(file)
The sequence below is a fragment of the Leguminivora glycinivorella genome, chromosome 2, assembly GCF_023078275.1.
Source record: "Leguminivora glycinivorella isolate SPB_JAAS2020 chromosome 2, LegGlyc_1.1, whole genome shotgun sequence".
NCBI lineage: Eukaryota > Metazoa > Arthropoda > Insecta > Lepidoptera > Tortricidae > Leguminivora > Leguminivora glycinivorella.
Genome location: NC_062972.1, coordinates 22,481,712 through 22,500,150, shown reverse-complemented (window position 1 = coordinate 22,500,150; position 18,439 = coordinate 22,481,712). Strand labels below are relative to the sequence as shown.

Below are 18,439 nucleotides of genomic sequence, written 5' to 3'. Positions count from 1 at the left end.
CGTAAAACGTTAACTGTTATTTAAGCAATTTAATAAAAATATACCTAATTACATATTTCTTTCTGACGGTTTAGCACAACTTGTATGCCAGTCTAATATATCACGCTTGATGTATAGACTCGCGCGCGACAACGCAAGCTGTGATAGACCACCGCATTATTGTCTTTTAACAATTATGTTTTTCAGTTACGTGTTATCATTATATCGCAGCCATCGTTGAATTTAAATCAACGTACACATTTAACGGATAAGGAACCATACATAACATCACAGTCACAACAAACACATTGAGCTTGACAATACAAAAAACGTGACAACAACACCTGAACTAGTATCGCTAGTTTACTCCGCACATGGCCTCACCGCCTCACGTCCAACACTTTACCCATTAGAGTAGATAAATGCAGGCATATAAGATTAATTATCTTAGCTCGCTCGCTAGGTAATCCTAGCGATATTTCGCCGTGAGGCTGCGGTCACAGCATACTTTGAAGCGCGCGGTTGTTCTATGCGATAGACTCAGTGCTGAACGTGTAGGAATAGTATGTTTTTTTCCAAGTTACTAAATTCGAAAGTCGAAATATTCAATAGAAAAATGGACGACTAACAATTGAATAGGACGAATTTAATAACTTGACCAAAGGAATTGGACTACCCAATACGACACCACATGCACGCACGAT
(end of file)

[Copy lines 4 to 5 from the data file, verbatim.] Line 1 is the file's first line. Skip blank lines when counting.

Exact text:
Genome location: NC_062972.1, coordinates 22,481,712 through 22,500,150, shown reverse-complemented (window position 1 = coordinate 22,500,150; position 18,439 = coordinate 22,481,712). Strand labels below are relative to the sequence as shown.

Below are 18,439 nucleotides of genomic sequence, written 5' to 3'. Positions count from 1 at the left end.